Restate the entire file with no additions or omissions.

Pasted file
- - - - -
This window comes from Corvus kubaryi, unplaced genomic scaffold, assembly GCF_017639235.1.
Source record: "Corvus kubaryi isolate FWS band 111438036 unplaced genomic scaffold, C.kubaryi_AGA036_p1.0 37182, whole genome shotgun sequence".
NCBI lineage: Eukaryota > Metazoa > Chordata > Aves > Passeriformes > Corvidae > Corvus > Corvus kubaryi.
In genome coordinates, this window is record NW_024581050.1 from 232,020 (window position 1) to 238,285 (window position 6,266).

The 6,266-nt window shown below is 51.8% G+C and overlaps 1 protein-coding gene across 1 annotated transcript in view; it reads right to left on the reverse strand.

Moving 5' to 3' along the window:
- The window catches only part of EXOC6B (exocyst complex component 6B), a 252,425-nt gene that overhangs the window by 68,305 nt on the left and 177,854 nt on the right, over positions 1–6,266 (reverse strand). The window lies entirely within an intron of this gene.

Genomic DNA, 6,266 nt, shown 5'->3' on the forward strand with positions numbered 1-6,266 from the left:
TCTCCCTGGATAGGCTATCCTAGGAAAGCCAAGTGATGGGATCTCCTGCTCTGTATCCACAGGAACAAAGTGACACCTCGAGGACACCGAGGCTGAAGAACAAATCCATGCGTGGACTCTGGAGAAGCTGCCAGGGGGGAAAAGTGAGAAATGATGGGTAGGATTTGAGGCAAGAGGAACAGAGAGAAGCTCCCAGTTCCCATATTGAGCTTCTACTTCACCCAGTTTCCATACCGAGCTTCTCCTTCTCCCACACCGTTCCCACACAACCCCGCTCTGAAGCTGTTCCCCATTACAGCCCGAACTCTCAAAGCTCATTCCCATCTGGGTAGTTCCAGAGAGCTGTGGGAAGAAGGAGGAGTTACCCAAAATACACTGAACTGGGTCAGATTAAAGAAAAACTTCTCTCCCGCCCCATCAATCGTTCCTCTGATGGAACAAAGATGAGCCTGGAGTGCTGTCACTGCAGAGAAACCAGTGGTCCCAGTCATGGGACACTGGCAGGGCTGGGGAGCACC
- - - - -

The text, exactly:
This window comes from Corvus kubaryi, unplaced genomic scaffold, assembly GCF_017639235.1.
Source record: "Corvus kubaryi isolate FWS band 111438036 unplaced genomic scaffold, C.kubaryi_AGA036_p1.0 37182, whole genome shotgun sequence".
NCBI lineage: Eukaryota > Metazoa > Chordata > Aves > Passeriformes > Corvidae > Corvus > Corvus kubaryi.
In genome coordinates, this window is record NW_024581050.1 from 232,020 (window position 1) to 238,285 (window position 6,266).

The 6,266-nt window shown below is 51.8% G+C and overlaps 1 protein-coding gene across 1 annotated transcript in view; it reads right to left on the reverse strand.

Moving 5' to 3' along the window:
- The window catches only part of EXOC6B (exocyst complex component 6B), a 252,425-nt gene that overhangs the window by 68,305 nt on the left and 177,854 nt on the right, over positions 1–6,266 (reverse strand). The window lies entirely within an intron of this gene.

Genomic DNA, 6,266 nt, shown 5'->3' on the forward strand with positions numbered 1-6,266 from the left:
TCTCCCTGGATAGGCTATCCTAGGAAAGCCAAGTGATGGGATCTCCTGCTCTGTATCCACAGGAACAAAGTGACACCTCGAGGACACCGAGGCTGAAGAACAAATCCATGCGTGGACTCTGGAGAAGCTGCCAGGGGGGAAAAGTGAGAAATGATGGGTAGGATTTGAGGCAAGAGGAACAGAGAGAAGCTCCCAGTTCCCATATTGAGCTTCTACTTCACCCAGTTTCCATACCGAGCTTCTCCTTCTCCCACACCGTTCCCACACAACCCCGCTCTGAAGCTGTTCCCCATTACAGCCCGAACTCTCAAAGCTCATTCCCATCTGGGTAGTTCCAGAGAGCTGTGGGAAGAAGGAGGAGTTACCCAAAATACACTGAACTGGGTCAGATTAAAGAAAAACTTCTCTCCCGCCCCATCAATCGTTCCTCTGATGGAACAAAGATGAGCCTGGAGTGCTGTCACTGCAGAGAAACCAGTGGTCCCAGTCATGGGACACTGGCAGGGCTGGGGAGCACC